Papa Doug Manchester Plans 22-Story Skyscraper that Will “Transform” Mission Valley

by on August 17, 2012 · 5 comments

in Economy, Environment, Popular, San Diego

Artist’s rendering of Papa Doug Manchester’s plans for Mission Valley.

The owner of the U-T San Diego, Papa Doug Manchester, unveiled his plans to “transform” Mission Valley recently, and at the top of his list of development for the San Diego River area is a 22-story skyscraper containing 200 residences.

Also on his list are 10-story twin towers that will cost an estimated $200-million, and will feature mixed-use project residential, office and retail.  The project will include:

“235,000 square feet of offices and 6,500 square feet of retail in another 10-story building, which is to include the newspaper’s headquarters. A parking garage with a rooftop swimming pool, gym and tennis courts is also planned as well as a San Diego River trail for biking, walking and running.”

This is all according to Perry Dealy, head of Dealy Development and Manchester’s construction team, who laid out the preliminary plans at the July meeting of Mission Valley Planning Group. According to one news report of the presentation, it drew

“… mostly positive reviews, such as that from planning group member Gina Cord. “In my opinion, the U-T redevelopment plans are outstandingly favorable and will bring additional class to Mission Valley,” Cord e-mailed. “We need the type of people that can afford to rent Class A office buildings and top-of-the-line condos and stores. I say ‘Bravo.’” ‘

 Here are some other quotes from Dealy about the project:

“Transit-oriented design is a very key part of the future growth of San Diego County, and this project is a good example of how mixed-use projects can serve as infill for redevelopment/ We’re really trying to create a wonderful pedestrian experience putting townhomes up against tower buildings. It’s possible to do these things sensitively, allowing the river to flow and the natural habitat to coexist with pedestrians.” …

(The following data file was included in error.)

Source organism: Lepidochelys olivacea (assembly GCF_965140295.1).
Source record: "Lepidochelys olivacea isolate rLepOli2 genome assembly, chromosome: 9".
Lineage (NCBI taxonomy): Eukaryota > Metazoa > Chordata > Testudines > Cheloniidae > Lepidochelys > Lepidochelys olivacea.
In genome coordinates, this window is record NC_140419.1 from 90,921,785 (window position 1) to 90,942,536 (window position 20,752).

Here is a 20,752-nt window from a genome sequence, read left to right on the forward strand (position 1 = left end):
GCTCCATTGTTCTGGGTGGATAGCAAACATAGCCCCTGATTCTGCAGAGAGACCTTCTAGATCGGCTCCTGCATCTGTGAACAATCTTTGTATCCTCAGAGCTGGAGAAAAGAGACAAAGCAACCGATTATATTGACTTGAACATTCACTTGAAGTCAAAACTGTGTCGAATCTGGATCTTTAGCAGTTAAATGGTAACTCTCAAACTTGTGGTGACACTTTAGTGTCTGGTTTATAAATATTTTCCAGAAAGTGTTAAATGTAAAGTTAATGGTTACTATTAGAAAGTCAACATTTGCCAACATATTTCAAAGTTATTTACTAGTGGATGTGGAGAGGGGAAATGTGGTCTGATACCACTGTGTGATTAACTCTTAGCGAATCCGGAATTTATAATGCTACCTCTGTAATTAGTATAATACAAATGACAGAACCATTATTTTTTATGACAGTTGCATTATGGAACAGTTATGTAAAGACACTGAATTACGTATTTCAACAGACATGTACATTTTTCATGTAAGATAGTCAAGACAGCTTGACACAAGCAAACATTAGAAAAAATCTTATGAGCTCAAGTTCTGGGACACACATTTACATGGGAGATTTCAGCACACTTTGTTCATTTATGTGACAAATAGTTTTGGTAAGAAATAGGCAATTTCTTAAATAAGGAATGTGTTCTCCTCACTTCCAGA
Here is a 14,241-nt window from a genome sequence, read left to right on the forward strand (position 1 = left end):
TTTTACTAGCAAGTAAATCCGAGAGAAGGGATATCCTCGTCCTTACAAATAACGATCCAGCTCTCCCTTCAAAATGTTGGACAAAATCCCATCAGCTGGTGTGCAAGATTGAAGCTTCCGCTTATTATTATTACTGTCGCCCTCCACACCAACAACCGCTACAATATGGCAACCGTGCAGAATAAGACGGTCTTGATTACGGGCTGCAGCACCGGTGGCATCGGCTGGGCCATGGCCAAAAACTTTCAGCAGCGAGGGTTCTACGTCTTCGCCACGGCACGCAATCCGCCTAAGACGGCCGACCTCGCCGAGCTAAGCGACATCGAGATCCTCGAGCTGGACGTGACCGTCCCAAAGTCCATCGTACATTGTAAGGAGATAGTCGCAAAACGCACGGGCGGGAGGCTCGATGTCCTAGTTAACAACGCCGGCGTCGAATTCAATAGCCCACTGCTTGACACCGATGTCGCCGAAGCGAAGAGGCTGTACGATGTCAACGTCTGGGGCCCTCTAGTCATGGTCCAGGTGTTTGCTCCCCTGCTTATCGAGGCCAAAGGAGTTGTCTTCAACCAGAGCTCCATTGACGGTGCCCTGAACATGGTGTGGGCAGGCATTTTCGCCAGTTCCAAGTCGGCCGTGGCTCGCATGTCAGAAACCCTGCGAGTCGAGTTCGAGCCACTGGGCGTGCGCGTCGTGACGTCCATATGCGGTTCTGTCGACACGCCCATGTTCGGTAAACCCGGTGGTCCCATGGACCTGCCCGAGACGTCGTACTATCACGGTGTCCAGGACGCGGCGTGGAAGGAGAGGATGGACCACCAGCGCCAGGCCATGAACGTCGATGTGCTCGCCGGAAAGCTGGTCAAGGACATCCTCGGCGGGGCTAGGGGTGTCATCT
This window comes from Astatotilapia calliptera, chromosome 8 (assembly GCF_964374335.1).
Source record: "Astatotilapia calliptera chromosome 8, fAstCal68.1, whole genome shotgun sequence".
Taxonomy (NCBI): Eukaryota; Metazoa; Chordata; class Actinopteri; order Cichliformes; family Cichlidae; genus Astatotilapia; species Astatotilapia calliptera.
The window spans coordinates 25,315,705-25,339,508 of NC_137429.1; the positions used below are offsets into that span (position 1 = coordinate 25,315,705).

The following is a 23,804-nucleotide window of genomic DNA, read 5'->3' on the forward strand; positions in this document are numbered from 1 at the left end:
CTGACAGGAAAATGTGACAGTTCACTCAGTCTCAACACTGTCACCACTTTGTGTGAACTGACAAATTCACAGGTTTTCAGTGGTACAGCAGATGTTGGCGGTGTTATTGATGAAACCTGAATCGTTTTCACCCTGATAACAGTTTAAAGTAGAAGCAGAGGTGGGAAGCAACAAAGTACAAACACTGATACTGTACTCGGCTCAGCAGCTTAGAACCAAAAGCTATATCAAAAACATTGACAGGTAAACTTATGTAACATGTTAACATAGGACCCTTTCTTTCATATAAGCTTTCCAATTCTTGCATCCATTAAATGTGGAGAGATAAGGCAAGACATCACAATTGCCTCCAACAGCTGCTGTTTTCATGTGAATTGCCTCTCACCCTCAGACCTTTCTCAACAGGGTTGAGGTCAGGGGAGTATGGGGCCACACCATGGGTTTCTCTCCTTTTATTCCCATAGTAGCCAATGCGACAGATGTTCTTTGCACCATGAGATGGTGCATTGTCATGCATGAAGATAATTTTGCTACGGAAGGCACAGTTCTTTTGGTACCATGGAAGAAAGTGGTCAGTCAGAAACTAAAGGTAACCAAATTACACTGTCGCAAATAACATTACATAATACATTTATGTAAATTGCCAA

“Being a good steward of the land, putting people living, playing and working there is a much better use in this location,” noting that Manchester had acquired the U-T property because “it’s a great real estate investment,” Dealy pointed out much of the existing site is a giant parking lot next to the San Diego River. …

 “We’re not changing the existing two buildings,” Dealy added of existing onsite facilities housing the U-T newspaper’s headquarters and production machinery. Office space to be created will be strictly Class A, though there are no specific tenants in mind. “We’re open to the marketplace,” said Dealy. “Ideally, you would have one or two big tenants taking up a large part of the building. We’ll go out on the market looking for tenants with contiguous, large floor plans.” …

“We hope to have the project entitled by the end of 2013,” Dealy said. “It will probably take about a year to get the construction permits and about 18 months to construct, depending on market demand.” Dealy estimated a mid-2016 opening.  …

“We don’t know if we’re doing it for sure, but we’re thinking of creating a new pedestrian crossing across the river,” Dealy said. “We’re also looking at putting a restaurant with convenience parking on the riverfront.” …